Reviewed & Written by: Ron Grant
Cudi continues to distance himself from Hip Hop as much as possible for more challenging musical waters that include spacey techno, industrial and electronica-inspired production and rock-influenced moments of musical mayhem. The title track is the arguably the best example. It’s a dreamy, almost druggy and eye-widening ride through the sky with Cudi as the pilot leading into the mechanical cyborg leanings of “Copernicus Landing”. The ironic thing about Satellite Flight is that many of the instrumentals are some of the best and most engaging moments on the album, with the aforementioned “Copernicus Landing” and “Return Of the Moon Man” proving that point. Both tracks will inevitably intoxicate listeners and cause them to forget that they’re mere mortals walking the earth.
“Balmain Jeans” is straight up bedroom music, propped up by the Raphael Saadiq’s classic, neo soul wail. It’s undoubtedly the captivating, otherworldly highlight of the album in which Cudi’s music reaches new heights that previously had eluded him. Satellite Flight contains lots of pounding drums, epic horns, sometimes indistinguishably mumbled lyrics, plenty of Cudi’s signature drawn-out and desperate hums, dense production, emotional guitar licks, experimental instrumentals and moments where the listener won’t quite know what to make of the music as a whole.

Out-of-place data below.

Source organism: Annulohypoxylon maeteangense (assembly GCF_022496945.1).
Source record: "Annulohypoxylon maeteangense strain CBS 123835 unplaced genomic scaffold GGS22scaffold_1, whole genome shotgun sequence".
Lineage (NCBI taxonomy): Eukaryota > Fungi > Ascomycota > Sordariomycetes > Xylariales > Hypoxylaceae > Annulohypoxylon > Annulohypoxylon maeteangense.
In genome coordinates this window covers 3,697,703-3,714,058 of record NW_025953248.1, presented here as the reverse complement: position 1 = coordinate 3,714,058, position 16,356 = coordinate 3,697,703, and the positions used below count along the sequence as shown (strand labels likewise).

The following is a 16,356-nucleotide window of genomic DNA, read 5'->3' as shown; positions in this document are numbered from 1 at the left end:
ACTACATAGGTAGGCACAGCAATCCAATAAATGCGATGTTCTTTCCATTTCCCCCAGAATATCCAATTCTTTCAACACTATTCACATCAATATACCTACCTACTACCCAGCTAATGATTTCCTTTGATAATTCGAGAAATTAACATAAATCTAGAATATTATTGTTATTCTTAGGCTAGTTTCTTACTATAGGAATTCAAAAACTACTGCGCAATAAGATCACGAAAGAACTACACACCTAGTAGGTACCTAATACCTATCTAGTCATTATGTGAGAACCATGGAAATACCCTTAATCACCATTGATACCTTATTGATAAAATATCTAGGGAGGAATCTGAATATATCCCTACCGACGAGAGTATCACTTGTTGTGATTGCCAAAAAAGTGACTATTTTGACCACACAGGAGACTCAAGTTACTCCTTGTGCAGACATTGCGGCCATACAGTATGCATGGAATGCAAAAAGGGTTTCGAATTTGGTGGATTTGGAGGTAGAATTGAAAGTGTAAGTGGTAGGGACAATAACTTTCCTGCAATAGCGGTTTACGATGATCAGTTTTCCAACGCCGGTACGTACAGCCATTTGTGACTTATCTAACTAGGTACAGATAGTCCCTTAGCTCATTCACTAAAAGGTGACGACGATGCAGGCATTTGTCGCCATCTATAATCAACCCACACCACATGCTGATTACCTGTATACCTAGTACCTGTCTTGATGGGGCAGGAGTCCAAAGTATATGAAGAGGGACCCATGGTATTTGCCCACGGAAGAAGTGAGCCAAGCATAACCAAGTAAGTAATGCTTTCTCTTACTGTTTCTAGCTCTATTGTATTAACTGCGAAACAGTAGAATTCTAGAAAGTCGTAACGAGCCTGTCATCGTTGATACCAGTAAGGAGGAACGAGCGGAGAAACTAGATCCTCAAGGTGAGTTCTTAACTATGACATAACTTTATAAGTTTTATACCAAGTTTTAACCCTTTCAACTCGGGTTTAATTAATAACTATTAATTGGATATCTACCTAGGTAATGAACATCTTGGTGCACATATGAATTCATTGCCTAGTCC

It’s an album that’s extremely spacey and atmospheric, almost to the point of being distant and aloof. And that seems to be exactly the way Cudi wants it: he doesn’t want you to be comfortable or secure in what you’re listening to. He wants you to be challenged, confused, perplexed and knocked off your center, and he’s nearly perfected his ability to do so. But drawbacks exist. Though the brevity allows Cudi to get the point of Satellite Flight across without unnecessarily drawing the project out, listeners will be left wanting a lot more of his lyrics and crooning, especially on a brilliant moment like “In My Dreams 2015” that’s far too short. And though “Internal Bleeding” isn’t a bad song, it’s over the top with the voice inflections, indeterminable lyrics and slightly phony paranoia.
However, the things that trip the album up are few and far between. Leaving Satellite Flight on a disturbing mark with “Troubled Boy”, Cudi wraps the project in a neatly paranoid little package as only he can: attention-seeking and perplexing as ever in his muddled, bleak genius. Thanks to Kid Cudi, Satellite Flight is probably the closest many of us will get to take a trip to outer space in 2014.